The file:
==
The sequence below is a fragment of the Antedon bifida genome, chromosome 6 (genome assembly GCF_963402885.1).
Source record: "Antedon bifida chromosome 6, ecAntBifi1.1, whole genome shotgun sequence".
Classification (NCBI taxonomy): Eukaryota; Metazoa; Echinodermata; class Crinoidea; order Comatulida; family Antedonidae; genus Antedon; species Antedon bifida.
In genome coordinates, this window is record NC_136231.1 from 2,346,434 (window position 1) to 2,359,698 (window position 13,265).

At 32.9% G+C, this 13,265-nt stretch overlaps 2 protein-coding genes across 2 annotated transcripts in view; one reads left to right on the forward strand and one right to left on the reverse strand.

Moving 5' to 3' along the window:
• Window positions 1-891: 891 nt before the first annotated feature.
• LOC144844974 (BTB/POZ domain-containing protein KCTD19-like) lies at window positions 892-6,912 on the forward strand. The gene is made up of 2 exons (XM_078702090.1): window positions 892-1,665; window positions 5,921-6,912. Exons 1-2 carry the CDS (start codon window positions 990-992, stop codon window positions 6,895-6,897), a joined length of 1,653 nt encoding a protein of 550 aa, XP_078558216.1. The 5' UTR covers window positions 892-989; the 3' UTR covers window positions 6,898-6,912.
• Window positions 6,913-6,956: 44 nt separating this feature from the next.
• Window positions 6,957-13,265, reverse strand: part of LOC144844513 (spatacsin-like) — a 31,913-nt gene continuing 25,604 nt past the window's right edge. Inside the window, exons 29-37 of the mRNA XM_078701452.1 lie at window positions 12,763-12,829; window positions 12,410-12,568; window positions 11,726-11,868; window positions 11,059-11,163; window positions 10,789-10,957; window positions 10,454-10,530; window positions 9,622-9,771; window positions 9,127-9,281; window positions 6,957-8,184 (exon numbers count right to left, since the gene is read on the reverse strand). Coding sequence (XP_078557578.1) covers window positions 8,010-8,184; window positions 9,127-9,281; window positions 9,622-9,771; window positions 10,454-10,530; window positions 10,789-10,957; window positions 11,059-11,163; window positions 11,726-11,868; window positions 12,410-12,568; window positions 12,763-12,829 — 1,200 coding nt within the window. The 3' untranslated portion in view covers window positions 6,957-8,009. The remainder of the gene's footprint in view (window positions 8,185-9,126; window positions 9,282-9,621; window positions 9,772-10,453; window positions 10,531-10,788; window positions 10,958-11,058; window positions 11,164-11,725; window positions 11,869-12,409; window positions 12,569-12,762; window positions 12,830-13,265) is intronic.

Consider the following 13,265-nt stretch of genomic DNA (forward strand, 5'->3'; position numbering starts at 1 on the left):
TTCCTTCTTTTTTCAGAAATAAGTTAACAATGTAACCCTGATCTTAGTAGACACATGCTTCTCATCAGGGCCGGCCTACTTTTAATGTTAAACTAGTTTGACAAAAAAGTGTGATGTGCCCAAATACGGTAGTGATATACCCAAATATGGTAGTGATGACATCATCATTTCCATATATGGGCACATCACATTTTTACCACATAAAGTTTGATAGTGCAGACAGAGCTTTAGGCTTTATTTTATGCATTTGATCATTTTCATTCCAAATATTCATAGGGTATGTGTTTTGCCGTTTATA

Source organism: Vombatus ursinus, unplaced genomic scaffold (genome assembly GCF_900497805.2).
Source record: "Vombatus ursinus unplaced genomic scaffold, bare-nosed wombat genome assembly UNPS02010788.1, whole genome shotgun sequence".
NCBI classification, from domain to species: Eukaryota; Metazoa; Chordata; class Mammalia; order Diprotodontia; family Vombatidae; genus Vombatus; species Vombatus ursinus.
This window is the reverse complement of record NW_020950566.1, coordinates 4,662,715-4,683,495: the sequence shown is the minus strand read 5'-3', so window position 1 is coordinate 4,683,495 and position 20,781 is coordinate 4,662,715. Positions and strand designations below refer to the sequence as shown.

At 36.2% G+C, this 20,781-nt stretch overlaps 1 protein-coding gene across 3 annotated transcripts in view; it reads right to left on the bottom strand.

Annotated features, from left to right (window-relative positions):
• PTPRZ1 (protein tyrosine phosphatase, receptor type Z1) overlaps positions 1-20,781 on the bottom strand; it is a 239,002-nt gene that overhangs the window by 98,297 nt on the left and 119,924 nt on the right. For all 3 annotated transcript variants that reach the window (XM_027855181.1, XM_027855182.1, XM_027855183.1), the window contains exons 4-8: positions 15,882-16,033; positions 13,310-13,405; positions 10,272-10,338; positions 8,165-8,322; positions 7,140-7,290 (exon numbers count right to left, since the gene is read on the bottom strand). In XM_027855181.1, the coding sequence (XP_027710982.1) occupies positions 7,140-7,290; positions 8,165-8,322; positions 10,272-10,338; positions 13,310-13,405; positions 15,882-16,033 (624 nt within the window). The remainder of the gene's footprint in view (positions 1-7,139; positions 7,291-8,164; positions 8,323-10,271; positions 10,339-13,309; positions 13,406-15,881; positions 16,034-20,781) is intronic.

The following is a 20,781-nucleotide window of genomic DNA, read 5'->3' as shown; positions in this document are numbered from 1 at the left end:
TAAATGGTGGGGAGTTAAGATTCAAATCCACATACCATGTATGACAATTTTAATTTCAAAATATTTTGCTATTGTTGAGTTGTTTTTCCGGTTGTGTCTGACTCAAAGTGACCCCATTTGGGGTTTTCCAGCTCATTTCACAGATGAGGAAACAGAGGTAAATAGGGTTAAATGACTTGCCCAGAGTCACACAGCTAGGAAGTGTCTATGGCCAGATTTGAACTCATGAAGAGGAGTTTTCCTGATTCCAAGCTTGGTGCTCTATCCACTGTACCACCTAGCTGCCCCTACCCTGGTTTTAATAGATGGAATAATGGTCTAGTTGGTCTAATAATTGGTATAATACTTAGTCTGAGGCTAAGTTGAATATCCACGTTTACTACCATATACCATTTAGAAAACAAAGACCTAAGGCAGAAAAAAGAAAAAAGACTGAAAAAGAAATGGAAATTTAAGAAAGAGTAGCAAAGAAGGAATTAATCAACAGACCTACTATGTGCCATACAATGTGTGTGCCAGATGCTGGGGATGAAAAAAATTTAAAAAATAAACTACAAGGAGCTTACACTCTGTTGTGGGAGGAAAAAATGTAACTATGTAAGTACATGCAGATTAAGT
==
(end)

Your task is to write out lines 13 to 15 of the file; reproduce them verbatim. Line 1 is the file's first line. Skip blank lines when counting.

Source organism: Vombatus ursinus, unplaced genomic scaffold (genome assembly GCF_900497805.2).
Source record: "Vombatus ursinus unplaced genomic scaffold, bare-nosed wombat genome assembly UNPS02010788.1, whole genome shotgun sequence".
NCBI classification, from domain to species: Eukaryota; Metazoa; Chordata; class Mammalia; order Diprotodontia; family Vombatidae; genus Vombatus; species Vombatus ursinus.